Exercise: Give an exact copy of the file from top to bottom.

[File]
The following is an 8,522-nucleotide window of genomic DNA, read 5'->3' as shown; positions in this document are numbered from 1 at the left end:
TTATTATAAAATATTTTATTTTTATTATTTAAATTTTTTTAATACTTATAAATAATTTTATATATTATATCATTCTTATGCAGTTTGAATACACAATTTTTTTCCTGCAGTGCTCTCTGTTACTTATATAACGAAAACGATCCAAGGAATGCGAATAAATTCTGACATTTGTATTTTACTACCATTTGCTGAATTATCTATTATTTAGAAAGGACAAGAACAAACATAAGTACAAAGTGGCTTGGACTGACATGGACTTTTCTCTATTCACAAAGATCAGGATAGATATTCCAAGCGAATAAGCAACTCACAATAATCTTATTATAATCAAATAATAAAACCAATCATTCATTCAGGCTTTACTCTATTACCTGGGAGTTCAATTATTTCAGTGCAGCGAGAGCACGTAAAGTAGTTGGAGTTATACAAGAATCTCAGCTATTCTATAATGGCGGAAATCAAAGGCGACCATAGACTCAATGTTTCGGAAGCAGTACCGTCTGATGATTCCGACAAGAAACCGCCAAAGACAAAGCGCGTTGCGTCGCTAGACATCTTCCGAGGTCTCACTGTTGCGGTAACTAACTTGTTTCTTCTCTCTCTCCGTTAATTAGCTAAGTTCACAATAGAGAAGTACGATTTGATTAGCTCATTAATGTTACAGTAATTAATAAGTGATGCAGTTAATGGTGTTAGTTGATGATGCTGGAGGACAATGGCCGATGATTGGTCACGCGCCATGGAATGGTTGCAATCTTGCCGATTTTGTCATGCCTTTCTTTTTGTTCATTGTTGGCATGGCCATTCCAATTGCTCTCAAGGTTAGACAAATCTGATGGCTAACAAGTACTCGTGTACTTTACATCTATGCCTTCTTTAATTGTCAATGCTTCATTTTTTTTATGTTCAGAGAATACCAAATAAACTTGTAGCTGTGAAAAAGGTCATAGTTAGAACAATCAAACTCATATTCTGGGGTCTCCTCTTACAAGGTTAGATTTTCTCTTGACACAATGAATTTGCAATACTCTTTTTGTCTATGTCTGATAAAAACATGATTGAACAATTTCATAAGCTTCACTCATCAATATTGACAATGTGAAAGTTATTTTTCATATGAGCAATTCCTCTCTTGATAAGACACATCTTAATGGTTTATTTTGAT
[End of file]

The following is an 8,522-nucleotide window of genomic DNA, read 5'->3' as shown; positions in this document are numbered from 1 at the left end:
TTATTATAAAATATTTTATTTTTATTATTTAAATTTTTTTAATACTTATAAATAATTTTATATATTATATCATTCTTATGCAGTTTGAATACACAATTTTTTTCCTGCAGTGCTCTCTGTTACTTATATAACGAAAACGATCCAAGGAATGCGAATAAATTCTGACATTTGTATTTTACTACCATTTGCTGAATTATCTATTATTTAGAAAGGACAAGAACAAACATAAGTACAAAGTGGCTTGGACTGACATGGACTTTTCTCTATTCACAAAGATCAGGATAGATATTCCAAGCGAATAAGCAACTCACAATAATCTTATTATAATCAAATAATAAAACCAATCATTCATTCAGGCTTTACTCTATTACCTGGGAGTTCAATTATTTCAGTGCAGCGAGAGCACGTAAAGTAGTTGGAGTTATACAAGAATCTCAGCTATTCTATAATGGCGGAAATCAAAGGCGACCATAGACTCAATGTTTCGGAAGCAGTACCGTCTGATGATTCCGACAAGAAACCGCCAAAGACAAAGCGCGTTGCGTCGCTAGACATCTTCCGAGGTCTCACTGTTGCGGTAACTAACTTGTTTCTTCTCTCTCTCCGTTAATTAGCTAAGTTCACAATAGAGAAGTACGATTTGATTAGCTCATTAATGTTACAGTAATTAATAAGTGATGCAGTTAATGGTGTTAGTTGATGATGCTGGAGGACAATGGCCGATGATTGGTCACGCGCCATGGAATGGTTGCAATCTTGCCGATTTTGTCATGCCTTTCTTTTTGTTCATTGTTGGCATGGCCATTCCAATTGCTCTCAAGGTTAGACAAATCTGATGGCTAACAAGTACTCGTGTACTTTACATCTATGCCTTCTTTAATTGTCAATGCTTCATTTTTTTTATGTTCAGAGAATACCAAATAAACTTGTAGCTGTGAAAAAGGTCATAGTTAGAACAATCAAACTCATATTCTGGGGTCTCCTCTTACAAGGTTAGATTTTCTCTTGACACAATGAATTTGCAATACTCTTTTTGTCTATGTCTGATAAAAACATGATTGAACAATTTCATAAGCTTCACTCATCAATATTGACAATGTGAAAGTTATTTTTCATATGAGCAATTCCTCTCTTGATAAGACACATCTTAATGGTTTATTTTGAT